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The African Queen (1951)

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In Africa during World War I, a gin-swilling riverboat captain is persuaded by a strait-laced missionary to use his boat to attack an enemy warship.

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(novel), (adapted for the screen by) | 1 more credit »
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Won 1 Oscar. Another 2 wins & 9 nominations. See more awards »

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Cast

Complete credited cast:
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The Brother / Rev. Samuel Sayer
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Peter Swanwick ...
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Storyline

September 1914, news reaches the colony German Eastern Africa that Germany is at war, so Reverend Samuel Sayer became a hostile foreigner. German imperial troops burn down his mission; he is beaten and dies of fever. His well-educated, snobbish sister Rose Sayer buries him and leaves by the only available transport, the dilapidated river steamboat 'African Queen' of grumpy Charlie Allnut. As if a long difficult journey without any comfort weren't bad enough for such odd companions, she is determined to find a way to do their bit for the British war effort (and avenge her brother) and aims high, as God is obviously on their side: construct their own equipment, a torpedo and the converted steamboat, to take out a huge German warship, the Louisa, which is hard to find on the giant lake and first of all to reach, in fact as daunting an expedition as anyone attempted since the late adventurous explorer John Speakes, but she presses till Charlie accepts to steam up the Ulana, about to brave... Written by KGF Vissers

Plot Summary | Plot Synopsis

Taglines:

Bogart the King is back with the 'Queen!' See more »


Motion Picture Rating (MPAA)

Rated PG for thematic elements, some violence and smoking | See all certifications »

Parents Guide:

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Details

Country:

|

Language:

| |

Release Date:

21 March 1952 (USA)  »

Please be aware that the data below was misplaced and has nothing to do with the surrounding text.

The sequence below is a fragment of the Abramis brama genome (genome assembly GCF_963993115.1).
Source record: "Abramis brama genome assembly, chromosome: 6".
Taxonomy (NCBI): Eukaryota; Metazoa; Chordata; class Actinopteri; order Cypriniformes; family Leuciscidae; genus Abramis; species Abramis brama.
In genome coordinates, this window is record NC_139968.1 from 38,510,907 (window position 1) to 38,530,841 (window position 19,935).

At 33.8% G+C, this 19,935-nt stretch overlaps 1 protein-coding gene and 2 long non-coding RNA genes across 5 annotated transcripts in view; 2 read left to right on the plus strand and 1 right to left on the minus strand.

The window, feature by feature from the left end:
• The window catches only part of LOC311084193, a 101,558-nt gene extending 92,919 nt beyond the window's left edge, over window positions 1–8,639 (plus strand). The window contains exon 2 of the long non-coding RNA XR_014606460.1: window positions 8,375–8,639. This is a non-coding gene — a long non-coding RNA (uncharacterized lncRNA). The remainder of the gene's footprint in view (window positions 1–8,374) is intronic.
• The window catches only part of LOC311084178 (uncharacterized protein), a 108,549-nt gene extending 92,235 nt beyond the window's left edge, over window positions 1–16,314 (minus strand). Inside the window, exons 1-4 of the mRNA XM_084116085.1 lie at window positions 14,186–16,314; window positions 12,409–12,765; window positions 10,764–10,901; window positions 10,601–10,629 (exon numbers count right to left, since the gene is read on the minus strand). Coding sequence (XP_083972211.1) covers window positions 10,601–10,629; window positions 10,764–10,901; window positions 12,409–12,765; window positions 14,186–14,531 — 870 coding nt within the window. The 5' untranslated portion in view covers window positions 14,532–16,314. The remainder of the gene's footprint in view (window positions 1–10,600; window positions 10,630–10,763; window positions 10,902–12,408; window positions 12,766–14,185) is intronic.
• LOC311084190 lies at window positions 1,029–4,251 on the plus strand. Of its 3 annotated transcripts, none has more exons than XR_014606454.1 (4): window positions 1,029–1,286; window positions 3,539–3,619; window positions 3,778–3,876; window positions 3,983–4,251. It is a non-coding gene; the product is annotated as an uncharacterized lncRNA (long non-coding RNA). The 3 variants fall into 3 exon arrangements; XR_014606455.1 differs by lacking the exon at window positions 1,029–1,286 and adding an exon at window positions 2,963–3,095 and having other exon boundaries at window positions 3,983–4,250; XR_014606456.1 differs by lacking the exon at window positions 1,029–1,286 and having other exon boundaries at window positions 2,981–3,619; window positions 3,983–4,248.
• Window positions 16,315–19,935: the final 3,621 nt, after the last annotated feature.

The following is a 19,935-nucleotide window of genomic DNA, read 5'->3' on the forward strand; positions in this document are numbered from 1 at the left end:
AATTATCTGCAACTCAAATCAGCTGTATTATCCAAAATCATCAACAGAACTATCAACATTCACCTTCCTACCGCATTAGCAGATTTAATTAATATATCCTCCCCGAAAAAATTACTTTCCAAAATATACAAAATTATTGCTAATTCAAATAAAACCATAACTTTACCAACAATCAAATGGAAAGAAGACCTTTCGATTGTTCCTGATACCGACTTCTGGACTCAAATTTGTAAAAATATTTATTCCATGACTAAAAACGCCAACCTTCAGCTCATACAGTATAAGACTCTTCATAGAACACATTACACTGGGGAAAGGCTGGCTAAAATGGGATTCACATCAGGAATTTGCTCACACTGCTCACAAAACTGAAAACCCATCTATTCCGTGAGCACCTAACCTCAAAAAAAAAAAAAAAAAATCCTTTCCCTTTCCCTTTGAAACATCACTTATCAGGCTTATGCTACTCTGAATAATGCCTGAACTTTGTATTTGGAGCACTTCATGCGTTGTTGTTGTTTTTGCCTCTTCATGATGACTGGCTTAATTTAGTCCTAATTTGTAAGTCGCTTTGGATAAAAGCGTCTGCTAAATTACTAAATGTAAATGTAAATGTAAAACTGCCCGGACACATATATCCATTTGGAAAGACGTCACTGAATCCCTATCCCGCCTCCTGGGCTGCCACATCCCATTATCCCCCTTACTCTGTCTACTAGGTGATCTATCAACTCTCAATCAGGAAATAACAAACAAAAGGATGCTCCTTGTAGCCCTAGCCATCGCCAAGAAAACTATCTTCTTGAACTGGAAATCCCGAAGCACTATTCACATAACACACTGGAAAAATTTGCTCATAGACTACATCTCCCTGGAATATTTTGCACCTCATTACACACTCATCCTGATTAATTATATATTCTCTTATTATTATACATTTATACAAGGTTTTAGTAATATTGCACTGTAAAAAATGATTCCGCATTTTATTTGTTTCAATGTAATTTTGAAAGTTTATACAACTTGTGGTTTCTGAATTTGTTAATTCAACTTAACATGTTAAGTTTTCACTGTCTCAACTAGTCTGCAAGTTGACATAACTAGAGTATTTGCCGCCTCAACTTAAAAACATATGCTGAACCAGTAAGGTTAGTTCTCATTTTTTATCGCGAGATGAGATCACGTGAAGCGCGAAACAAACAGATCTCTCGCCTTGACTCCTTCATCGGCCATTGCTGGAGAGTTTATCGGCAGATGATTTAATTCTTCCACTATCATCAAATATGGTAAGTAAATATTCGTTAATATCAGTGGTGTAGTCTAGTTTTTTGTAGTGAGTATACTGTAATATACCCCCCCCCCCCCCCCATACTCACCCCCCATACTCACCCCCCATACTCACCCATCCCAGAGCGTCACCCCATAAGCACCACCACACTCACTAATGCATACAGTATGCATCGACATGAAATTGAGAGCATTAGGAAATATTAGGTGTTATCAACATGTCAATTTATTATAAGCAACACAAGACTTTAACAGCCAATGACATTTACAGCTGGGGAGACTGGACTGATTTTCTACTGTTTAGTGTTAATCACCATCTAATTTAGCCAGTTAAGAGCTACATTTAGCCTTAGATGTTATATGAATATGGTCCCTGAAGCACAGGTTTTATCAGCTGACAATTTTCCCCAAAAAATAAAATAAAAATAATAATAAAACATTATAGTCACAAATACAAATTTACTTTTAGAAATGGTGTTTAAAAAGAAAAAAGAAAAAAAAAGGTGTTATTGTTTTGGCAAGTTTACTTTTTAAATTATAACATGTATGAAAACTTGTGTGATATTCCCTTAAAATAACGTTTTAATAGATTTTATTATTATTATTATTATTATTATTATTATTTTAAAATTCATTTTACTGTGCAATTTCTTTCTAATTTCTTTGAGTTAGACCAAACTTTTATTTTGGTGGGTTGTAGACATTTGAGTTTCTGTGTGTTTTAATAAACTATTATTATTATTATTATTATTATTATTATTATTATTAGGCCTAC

Also Known As:

African Queen  »

Box Office

Budget:

$1,000,000 (estimated)
 »

Company Credits

Show detailed on  »

Technical Specs

Runtime:

Sound Mix:

(Western Electric Recording)

Color:

(as Colour by) (Technicolor)

Aspect Ratio:

1.37 : 1
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Did You Know?

Trivia

To show her disgust with the amount of alcohol that John Huston and Humphrey Bogart consumed during filming, Katharine Hepburn drank only water. As a result, she suffered a severe bout of dysentery. See more »

Goofs

When Rev. Samuel and Rose kneel to pray, his coat is unbuttoned. When they go out to attend the African man who screams, his coat is completely buttoned. See more »

Quotes

Rose: Dear?... Dear?... What is your first name?
See more »

Crazy Credits

Opening credits prologue: GERMAN EAST AFRICA September 1914 See more »

Connections

Referenced in On the Trail of the Iguana (1964) See more »

Soundtracks

Bold Fisherman
(uncredited)
Sung by Humphrey Bogart
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Frequently Asked Questions

See more (Spoiler Alert!) »

User Reviews

 
Love Isn't Just For the Young
18 June 2005 | by (Buffalo, New York) – See all my reviews

The African Queen is a significant historical film in two respects. Along with King Solomon's Mines it was the first American film to show the real Africa to the American public. Previously our ideas about Africa were gleaned from studio backlot jungles created for Tarzan films and the like. The African Queen changed all that, no cheap studio sets would do any more.

But also, The African Queen dealt with romance among mature adults in their forties. A ne'er do well river pilot on a ramshackle boat and the spinster sister of a missionary, thrown together by the circumstance of war.

Humphrey Bogart, our intrepid river pilot, makes a scheduled stop to deliver mail to the mission run by Robert Morley and Katharine Hepburn. And he breaks the news to them that World War I has started. Almost as soon as he leaves them, German troops from East Africa come to call. Bogie comes back and he finds Kate with her dead brother. They bury him and skedaddle. And while skedaddling they conceive of a cockeyed plan to help in the war effort.

To say what it is and what happens would spoil the story, but let me say this. The original opening of the film with Bogart coming in as church services are being conducted for a few hundred uncomprehending native Africans is Director John Huston's comment on the usefulness of the lives Morley and Hepburn have led up to that point. What Hepburn and Bogart accomplish by the end of the film makes up for the waste that was Hepburn's life.

But The African Queen is a great romance as well. Bogart became a great romantic star in Casablanca and he upholds the tradition here, winning an Academy Award for Best Actor. Katie Hepburn doesn't seem to miss her usual partner Spencer Tracy not a bit, the part of Rose Sayer is a perfect fit. As was remarked, they're going to have stories to tell their grandkids.

When I watch The African Queen I'm reminded of what Bogart's friend Frank Sinatra sang in one of his best ballads about how Love Isn't Just For the Young. Kate and Bogie sure prove it here.


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